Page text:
Former Stoke City and Northern Ireland attacker Martin Paterson believes that Michael O’Neill’s tactical approach means that the Potters have made the right choice in selecting him as Nathan Jones’ successor.
Paterson, who srarted his career with Stoke spending two-years at the Bet365 Stadium between 2005 and 2007, played under O’Neill whilst on international duty with Northern Ireland – and the 32-year-old was part of a Northern Irish squad which O’Neill was aiming to provide a tactical platform to earn results against teams with better quality during his first few years in charge.
O’Neill managed to do just that, with Northern Ireland surprising many by not just qualifying for Euro 2016, but also reaching the last 16 of the tournament in France, which came two-years after Paterson had played his last game for the country in 2014.
Speaking to the Stoke Sentinel, Paterson suggested that O’Neill has all of the right ingredients to be a very successful manager during his time at the Bet365 Stadium, saying: “Tactically at times he has pulled off master strokes, getting results on the board against some of the best. He’s a phenomenal coach and he sets up to be resolute while also giving the team freedom to attack when they’ve got the ball.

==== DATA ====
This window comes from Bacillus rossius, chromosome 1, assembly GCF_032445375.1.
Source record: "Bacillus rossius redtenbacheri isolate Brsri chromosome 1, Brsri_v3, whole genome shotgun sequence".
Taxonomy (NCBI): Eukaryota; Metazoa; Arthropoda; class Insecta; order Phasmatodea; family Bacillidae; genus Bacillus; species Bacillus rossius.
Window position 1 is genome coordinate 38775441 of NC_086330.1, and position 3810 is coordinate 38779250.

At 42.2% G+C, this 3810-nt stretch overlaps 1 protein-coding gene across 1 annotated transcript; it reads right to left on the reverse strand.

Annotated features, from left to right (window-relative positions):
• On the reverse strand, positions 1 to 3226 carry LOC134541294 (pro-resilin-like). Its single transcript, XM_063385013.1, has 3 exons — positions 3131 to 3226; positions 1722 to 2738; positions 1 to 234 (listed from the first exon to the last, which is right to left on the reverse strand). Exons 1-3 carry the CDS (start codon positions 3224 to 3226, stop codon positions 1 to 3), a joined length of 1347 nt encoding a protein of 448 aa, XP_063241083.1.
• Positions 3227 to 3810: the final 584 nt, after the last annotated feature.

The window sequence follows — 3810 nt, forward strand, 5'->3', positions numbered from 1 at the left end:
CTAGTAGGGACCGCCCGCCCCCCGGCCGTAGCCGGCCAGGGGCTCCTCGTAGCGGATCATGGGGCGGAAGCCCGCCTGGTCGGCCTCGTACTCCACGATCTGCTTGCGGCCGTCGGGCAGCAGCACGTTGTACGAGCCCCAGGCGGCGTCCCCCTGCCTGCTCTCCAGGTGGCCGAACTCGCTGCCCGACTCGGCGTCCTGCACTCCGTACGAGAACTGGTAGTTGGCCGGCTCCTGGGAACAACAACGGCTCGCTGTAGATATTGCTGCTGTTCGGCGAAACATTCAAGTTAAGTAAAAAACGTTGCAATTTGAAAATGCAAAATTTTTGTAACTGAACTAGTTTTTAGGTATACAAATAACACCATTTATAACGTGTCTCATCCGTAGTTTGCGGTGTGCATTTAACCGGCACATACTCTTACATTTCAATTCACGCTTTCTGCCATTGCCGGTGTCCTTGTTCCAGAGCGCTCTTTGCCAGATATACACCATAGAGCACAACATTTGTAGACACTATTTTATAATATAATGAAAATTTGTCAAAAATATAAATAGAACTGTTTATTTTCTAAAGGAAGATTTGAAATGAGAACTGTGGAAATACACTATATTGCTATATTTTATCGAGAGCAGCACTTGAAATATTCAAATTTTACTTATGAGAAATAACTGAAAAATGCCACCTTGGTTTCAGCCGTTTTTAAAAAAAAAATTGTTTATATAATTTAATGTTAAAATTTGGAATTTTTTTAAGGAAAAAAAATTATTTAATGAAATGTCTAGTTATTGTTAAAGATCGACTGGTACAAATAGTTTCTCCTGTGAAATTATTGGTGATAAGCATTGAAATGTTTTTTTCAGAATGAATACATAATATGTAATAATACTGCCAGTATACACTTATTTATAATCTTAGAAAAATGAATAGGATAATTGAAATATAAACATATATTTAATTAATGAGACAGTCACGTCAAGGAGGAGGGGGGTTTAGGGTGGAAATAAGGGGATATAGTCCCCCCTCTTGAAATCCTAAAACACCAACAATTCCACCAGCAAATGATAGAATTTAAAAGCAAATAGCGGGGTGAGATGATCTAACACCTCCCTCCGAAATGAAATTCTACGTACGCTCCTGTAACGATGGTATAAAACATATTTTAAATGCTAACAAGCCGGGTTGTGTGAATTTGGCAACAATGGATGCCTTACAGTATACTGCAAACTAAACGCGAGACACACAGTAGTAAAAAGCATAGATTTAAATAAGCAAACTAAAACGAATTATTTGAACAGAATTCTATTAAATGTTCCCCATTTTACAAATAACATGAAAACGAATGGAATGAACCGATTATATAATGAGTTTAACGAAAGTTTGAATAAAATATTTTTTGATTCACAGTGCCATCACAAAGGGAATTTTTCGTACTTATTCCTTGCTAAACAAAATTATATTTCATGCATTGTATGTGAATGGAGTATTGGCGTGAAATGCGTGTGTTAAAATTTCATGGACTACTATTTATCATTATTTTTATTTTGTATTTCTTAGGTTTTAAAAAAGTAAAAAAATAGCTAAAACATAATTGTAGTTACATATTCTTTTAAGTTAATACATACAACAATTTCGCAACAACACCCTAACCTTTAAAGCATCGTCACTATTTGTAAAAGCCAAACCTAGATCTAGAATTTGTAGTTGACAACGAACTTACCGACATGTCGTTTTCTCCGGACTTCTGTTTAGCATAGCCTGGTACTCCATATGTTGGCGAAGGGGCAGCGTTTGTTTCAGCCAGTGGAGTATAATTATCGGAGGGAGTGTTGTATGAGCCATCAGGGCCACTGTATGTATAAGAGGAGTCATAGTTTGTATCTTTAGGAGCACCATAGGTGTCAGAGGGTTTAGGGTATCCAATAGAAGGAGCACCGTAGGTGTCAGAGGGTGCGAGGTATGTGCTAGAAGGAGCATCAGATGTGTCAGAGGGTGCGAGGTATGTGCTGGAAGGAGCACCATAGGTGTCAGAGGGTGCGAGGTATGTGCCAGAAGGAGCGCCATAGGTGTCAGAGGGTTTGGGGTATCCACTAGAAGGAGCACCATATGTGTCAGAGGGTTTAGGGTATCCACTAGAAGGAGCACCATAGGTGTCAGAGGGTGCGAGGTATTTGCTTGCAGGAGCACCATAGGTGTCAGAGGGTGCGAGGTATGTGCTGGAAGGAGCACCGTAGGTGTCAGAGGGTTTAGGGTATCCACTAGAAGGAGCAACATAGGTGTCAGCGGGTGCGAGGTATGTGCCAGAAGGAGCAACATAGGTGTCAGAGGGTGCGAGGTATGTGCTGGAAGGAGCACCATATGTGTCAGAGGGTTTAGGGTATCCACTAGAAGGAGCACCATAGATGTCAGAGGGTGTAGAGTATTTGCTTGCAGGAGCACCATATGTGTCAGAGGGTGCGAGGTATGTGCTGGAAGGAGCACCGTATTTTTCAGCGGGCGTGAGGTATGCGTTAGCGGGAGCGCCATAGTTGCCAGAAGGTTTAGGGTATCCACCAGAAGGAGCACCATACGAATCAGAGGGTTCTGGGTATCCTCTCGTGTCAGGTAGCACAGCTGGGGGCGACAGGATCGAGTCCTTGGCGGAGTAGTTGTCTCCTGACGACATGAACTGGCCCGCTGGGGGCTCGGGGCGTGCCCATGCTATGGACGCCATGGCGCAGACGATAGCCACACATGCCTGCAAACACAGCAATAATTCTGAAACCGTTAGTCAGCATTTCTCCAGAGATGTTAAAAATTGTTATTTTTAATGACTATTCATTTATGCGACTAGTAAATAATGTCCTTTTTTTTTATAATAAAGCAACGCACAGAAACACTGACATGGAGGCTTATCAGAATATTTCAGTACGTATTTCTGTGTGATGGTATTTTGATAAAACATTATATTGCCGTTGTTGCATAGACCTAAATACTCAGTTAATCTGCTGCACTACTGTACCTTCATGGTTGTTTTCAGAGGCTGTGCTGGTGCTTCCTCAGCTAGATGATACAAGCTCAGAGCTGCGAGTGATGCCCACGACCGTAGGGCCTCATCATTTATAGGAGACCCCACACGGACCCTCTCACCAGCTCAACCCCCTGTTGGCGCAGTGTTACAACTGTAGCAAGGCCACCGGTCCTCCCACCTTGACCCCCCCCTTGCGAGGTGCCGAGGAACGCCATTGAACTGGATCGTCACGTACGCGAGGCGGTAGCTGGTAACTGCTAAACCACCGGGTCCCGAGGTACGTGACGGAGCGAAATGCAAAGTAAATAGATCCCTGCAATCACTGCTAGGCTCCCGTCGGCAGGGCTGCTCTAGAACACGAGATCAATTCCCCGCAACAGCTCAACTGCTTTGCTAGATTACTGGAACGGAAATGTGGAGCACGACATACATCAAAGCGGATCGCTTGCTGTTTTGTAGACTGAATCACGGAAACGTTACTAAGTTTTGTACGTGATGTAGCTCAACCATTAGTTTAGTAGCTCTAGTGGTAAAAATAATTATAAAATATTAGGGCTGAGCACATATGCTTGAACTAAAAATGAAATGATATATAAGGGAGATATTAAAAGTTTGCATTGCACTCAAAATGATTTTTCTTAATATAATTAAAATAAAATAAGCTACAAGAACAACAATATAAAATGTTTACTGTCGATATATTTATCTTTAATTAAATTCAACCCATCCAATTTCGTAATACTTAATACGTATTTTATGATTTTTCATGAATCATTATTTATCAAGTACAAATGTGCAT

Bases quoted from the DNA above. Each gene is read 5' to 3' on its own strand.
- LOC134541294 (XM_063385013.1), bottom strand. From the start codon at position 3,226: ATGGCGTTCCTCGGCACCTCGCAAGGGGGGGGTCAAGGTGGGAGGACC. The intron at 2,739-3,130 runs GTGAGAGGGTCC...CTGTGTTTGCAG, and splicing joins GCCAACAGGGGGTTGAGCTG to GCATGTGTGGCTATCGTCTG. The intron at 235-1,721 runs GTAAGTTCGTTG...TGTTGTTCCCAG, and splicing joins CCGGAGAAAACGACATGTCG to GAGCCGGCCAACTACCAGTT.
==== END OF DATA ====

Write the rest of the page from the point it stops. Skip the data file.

“His sides always have an unpredictability. They’re off the cuff in attack.
“He’s been able to get the best out of good footballing midfielders like Steven Davis and Ollie Norwood, who he got to spread the ball about from the moment he came in. He has used younger players and leaned upon the seniors – Gareth McAuley, Jonny Evans, Aaron Hughes – to set examples. It’s been a great balance.”
Having worked closely alongside O’Neill during his first few years in charge of Northern Ireland, Paterson is well placed to assess the sort of plan that the 50-year-old puts in place during the early stages of his time in charge of a nation or club, which is vital for providing a platform to develop from.
The former Stoke attacker clearly holds high regard for the way in which O’Neill sets his side up to remain resolute and compact, but also to have that all important freedom in attack to cause problems for the opposition on the counter attack.
That should be very encouraging to Stoke’s supporters, with the Potters in desperate need of a manager coming and making them harder to break down, whilst also enabling them to be more of a threat in the final third – and if O’Neill can reproduce what he did with Northern Ireland he should be able to turn things around for the Potters.